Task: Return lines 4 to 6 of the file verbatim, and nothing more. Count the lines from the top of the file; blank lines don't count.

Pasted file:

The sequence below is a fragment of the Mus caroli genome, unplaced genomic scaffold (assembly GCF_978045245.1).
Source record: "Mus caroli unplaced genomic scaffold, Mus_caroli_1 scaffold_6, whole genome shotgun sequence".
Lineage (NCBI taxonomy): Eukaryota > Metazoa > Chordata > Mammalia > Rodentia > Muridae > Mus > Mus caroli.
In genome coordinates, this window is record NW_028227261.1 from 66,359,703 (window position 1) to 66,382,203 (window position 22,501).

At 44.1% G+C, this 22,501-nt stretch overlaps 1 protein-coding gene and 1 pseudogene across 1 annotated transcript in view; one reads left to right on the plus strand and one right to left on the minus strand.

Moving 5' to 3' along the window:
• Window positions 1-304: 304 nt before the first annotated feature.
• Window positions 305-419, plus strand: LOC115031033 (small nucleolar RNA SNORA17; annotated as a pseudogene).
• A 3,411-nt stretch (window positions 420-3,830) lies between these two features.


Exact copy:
In genome coordinates, this window is record NW_028227261.1 from 66,359,703 (window position 1) to 66,382,203 (window position 22,501).

At 44.1% G+C, this 22,501-nt stretch overlaps 1 protein-coding gene and 1 pseudogene across 1 annotated transcript in view; one reads left to right on the plus strand and one right to left on the minus strand.

Moving 5' to 3' along the window: